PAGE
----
Sappho: Songs and Poems / translated from the Greek (by) Chris Preddle.

Irish Pages Press, 2022.

Sappho of Lesbos is the earliest woman poet we know in western literature, and one of the best lyric poets ever.  She writes about women friends and lovers, her family and brothers and their problems, goddesses, weddings, and love, separation and loss.  A women’s world is created in her poems, and her values are intimacy, reciprocity, shared singing and dancing, shared worship, women’s things, the body, all that is graceful and sensuous, and feelings and self-knowledge.  She passes on the feminine culture of archaic Greece, but understands male culture too and asserts female values in its place.  She dramatises herself as a powerful, articulate and emotional persona, candid, sometimes directive and sharp-tongued.

It is clear from her songs that she was highly intelligent and educated, cultured and musical, and familiar with myth and Homer.  Her lifestyle was privileged and wealthy; she liked fashionable sandals, violet dresses, the perfume of queens, garlands of flowers.  She had social and sexual freedom unusual at that time; she could address men and tell them off, she could take homoerotic love for granted.  Prejudice against her began only in post-classical times.

She writes with high art and artfulness, in fine control of her material.  Her metres are intricate and musical, and she often uses a satisfying circular form to work out a problem.  Her language is variegated and complex, with metaphors, dialogue, parallelism, alliteration, assonance, argument, dramatisation, and different tones and moods.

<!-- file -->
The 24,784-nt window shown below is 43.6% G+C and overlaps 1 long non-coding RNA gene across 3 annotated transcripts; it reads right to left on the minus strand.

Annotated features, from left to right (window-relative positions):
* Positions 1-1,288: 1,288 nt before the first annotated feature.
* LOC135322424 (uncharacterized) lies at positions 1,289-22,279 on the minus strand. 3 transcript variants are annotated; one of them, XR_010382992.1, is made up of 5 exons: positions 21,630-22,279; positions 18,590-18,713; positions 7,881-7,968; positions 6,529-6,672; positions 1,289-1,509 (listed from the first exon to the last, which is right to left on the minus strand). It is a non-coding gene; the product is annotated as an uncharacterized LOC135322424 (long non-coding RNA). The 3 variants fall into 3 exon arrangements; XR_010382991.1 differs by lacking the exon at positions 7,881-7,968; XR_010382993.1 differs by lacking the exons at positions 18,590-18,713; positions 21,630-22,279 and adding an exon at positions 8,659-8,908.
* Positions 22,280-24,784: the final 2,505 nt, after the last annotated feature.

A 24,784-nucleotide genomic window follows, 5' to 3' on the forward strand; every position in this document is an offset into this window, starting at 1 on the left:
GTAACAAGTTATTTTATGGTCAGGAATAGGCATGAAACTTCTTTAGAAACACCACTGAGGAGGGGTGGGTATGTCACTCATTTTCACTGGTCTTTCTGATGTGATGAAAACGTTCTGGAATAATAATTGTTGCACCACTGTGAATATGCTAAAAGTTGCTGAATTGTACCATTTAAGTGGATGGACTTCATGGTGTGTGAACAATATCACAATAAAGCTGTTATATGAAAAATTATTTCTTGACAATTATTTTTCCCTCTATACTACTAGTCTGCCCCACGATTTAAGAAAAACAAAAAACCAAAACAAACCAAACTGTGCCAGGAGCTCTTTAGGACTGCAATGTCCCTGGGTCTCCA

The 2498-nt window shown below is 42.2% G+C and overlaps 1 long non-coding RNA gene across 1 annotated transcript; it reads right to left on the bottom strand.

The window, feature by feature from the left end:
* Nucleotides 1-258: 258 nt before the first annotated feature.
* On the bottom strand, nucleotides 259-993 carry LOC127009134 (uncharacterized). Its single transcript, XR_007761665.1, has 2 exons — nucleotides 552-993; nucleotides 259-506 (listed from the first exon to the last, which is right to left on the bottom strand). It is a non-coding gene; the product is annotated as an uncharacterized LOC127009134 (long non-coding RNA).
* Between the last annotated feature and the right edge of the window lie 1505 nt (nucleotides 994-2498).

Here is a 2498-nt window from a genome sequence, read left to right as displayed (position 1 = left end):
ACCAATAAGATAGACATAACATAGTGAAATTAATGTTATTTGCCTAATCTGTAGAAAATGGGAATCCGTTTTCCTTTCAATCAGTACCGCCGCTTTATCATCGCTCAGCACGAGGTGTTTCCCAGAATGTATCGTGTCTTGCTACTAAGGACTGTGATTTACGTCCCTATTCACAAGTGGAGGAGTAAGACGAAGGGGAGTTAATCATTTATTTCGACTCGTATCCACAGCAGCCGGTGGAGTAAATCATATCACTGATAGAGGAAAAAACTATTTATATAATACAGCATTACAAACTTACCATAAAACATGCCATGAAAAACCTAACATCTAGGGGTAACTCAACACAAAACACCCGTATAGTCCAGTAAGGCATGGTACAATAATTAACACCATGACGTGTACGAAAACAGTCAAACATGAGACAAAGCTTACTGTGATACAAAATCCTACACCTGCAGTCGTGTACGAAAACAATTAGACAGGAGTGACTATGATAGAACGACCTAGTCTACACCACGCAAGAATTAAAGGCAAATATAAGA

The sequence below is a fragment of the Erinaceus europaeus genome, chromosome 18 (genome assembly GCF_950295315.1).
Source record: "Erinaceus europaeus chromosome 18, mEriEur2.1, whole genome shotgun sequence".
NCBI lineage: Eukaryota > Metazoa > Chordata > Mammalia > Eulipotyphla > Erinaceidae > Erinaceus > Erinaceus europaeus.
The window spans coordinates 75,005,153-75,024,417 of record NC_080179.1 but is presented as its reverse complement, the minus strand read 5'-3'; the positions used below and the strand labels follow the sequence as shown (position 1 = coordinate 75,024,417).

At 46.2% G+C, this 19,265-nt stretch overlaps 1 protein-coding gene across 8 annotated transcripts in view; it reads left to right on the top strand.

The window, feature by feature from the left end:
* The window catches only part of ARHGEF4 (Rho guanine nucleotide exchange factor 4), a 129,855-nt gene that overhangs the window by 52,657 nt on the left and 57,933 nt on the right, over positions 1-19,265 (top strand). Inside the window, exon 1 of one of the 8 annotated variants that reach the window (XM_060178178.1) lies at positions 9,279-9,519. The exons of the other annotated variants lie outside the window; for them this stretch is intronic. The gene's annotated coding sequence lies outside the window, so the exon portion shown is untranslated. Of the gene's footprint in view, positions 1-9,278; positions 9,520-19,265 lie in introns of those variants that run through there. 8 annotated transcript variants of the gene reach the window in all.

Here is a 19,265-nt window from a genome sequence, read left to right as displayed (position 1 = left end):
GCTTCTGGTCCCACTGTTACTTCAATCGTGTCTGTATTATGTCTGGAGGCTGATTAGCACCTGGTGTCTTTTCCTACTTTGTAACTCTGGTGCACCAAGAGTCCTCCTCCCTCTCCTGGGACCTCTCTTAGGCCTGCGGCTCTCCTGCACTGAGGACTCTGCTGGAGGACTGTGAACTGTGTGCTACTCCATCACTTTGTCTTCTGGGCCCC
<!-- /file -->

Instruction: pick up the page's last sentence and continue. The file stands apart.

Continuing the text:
Sappho was famous and deeply admired in her lifetime and has been so ever since.  She wrote about 300 songs and poems, but the manuscripts all vanished before the invention of printing.  So we gather together what we can: fragments of papyri preserved in the sands of Egypt, and quotations from her in ancient and medieval writers.  This book has about 150 poems and fragments, all that can make connected sense, with the help sometimes of scholarly conjectures.

Chris Preddle has translated Sappho directly from her Greek.  He fell in love with her when he was at school, and has spent 27 years researching and writing this book.  Chris is a poet in his own right; his third collection is The May Figures (2022).  He values Sappho for her high poetic qualities, her form, musicality, variety, directness, intensity.  The purpose of this book is to make versions of Sappho that are good poems in their own right, as well as to keep as close to Sappho in every way as this allows.

The book begins with just a couple of pages of introduction, so that you get into Sappho herself quickly.  Each poem or fragment is followed on the same page by a footnote, to help with background or allusions and to suggest critical appreciation.  A longer Afterword says more about Sappho’s subjects, her literary qualities and achievement, and her life and times.  The notes and Afterword use Sappho’s own words in evidence as much as possible, as well as the extensive scholarship on her.

Chris Preddle, born in London in 1943, was educated at Stonyhurst, where the poet Peter Levi read out great poetry instead of Greek history, and at Hertford College (Modern Languages, 1962), where he studied Greek of all periods. He worked in libraries in the public and voluntary sectors, set up a childcare library, and has retired to a valley under the Yorkshire Pennines with Jacqueline and Sappho the cat. His third poetry collection is The May Figures (Eyewear, 2021); his second was Cattle Console Him (Waywiser, 2010). His work has appeared in Irish Pages and other Irish and English magazines. He fell in love with Sappho at school and started then to translate her. The versions and notes in this book come from 27 years of research, thought and writing. 


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